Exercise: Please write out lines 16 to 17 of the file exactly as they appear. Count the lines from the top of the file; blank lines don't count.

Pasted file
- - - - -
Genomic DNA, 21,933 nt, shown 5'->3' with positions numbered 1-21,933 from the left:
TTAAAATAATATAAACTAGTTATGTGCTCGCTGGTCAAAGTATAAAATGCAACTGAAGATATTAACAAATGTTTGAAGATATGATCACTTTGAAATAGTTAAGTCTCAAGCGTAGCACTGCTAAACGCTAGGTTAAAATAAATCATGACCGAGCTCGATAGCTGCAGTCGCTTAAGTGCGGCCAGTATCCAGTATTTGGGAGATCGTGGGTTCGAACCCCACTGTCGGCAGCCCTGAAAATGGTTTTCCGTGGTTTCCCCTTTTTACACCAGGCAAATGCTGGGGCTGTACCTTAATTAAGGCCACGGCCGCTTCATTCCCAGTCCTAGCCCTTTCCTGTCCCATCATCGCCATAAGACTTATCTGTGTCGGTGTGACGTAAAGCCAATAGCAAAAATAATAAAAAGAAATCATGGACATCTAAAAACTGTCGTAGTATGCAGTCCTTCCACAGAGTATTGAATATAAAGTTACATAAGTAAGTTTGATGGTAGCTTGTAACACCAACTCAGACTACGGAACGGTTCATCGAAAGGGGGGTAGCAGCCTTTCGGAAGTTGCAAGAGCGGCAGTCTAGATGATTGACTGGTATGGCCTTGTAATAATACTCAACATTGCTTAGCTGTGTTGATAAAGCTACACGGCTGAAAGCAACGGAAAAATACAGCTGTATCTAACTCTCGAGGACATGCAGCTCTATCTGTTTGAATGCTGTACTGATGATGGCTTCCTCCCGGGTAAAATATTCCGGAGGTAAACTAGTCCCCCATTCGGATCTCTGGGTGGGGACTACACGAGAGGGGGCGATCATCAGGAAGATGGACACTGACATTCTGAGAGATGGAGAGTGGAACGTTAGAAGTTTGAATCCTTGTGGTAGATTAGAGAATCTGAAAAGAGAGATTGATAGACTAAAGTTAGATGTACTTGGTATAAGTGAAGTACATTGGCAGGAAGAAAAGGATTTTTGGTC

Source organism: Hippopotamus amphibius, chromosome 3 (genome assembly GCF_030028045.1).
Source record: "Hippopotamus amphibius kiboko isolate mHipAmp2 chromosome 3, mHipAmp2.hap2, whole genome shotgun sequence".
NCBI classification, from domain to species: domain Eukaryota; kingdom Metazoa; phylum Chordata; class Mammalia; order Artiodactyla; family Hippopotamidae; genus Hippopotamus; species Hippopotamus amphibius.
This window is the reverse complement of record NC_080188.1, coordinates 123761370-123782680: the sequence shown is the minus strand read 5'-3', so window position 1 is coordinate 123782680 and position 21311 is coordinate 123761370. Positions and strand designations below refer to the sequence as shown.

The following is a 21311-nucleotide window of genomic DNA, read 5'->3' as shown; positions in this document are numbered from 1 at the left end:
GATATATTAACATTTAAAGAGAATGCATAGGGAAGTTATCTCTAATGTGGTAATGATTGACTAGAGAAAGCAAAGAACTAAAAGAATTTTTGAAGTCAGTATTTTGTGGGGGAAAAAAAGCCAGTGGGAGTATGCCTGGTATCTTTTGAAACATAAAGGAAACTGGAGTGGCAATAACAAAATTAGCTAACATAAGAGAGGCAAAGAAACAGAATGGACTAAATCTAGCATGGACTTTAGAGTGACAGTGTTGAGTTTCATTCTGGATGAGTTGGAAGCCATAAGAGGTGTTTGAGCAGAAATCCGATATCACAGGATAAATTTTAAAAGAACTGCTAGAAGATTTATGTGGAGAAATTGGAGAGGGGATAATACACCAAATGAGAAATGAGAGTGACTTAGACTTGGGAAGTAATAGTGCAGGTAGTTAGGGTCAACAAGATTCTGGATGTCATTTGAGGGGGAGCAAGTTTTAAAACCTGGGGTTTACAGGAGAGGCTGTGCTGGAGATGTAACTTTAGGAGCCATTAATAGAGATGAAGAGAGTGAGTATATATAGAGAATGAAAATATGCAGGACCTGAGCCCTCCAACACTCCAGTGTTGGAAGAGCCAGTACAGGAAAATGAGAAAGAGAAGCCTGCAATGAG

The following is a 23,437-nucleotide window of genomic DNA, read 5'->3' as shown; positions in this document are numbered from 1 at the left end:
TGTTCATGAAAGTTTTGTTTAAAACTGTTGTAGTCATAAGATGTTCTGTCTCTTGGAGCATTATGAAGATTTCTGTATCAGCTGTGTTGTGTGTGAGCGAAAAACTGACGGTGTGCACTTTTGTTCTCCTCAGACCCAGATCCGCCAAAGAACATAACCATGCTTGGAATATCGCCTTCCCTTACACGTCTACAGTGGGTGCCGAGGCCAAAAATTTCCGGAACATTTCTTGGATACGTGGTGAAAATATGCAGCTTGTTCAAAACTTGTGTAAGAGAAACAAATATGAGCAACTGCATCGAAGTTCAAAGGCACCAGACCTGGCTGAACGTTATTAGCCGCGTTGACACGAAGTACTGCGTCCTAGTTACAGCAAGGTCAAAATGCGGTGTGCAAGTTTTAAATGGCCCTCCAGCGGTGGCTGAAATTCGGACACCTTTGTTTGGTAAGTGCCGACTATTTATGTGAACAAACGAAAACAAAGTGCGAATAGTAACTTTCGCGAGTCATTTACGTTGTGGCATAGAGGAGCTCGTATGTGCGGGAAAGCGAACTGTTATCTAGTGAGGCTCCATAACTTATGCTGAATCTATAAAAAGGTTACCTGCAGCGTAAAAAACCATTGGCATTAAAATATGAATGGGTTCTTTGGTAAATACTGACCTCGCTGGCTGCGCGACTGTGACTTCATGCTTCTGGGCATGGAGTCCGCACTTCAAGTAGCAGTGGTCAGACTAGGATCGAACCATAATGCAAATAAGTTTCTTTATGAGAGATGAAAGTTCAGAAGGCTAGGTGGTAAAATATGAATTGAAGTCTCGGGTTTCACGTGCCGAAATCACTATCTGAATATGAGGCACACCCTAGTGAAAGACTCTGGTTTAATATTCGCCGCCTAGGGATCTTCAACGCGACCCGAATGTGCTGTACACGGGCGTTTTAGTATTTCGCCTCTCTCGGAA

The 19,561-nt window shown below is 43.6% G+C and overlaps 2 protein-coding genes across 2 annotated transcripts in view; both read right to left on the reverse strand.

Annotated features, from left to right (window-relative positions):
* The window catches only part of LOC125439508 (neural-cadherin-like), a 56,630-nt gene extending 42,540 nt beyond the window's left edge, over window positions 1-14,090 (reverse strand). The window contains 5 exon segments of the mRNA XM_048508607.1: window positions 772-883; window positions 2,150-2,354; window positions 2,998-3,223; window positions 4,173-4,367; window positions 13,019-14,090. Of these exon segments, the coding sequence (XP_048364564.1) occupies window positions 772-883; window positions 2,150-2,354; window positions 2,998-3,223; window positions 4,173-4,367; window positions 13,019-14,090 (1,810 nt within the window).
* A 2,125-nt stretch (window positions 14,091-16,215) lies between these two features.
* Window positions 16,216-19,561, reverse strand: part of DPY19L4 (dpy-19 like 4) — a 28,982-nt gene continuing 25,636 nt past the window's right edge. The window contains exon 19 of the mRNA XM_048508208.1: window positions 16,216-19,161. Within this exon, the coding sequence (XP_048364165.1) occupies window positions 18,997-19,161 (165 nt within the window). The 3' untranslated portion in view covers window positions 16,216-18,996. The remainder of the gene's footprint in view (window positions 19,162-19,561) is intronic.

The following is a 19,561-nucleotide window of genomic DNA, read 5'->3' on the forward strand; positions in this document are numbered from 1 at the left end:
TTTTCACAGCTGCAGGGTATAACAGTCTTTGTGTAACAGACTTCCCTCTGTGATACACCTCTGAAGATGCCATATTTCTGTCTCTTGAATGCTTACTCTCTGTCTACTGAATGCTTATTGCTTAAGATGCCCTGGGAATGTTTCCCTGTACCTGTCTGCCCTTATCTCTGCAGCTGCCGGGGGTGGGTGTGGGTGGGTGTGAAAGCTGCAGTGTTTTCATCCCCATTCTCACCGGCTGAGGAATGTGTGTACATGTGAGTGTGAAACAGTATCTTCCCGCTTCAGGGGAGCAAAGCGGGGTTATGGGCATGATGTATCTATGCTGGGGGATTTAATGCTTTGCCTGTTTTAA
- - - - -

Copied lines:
The following is a 19,561-nucleotide window of genomic DNA, read 5'->3' on the forward strand; positions in this document are numbered from 1 at the left end:
TTTTCACAGCTGCAGGGTATAACAGTCTTTGTGTAACAGACTTCCCTCTGTGATACACCTCTGAAGATGCCATATTTCTGTCTCTTGAATGCTTACTCTCTGTCTACTGAATGCTTATTGCTTAAGATGCCCTGGGAATGTTTCCCTGTACCTGTCTGCCCTTATCTCTGCAGCTGCCGGGGGTGGGTGTGGGTGGGTGTGAAAGCTGCAGTGTTTTCATCCCCATTCTCACCGGCTGAGGAATGTGTGTACATGTGAGTGTGAAACAGTATCTTCCCGCTTCAGGGGAGCAAAGCGGGGTTATGGGCATGATGTATCTATGCTGGGGGATTTAATGCTTTGCCTGTTTTAA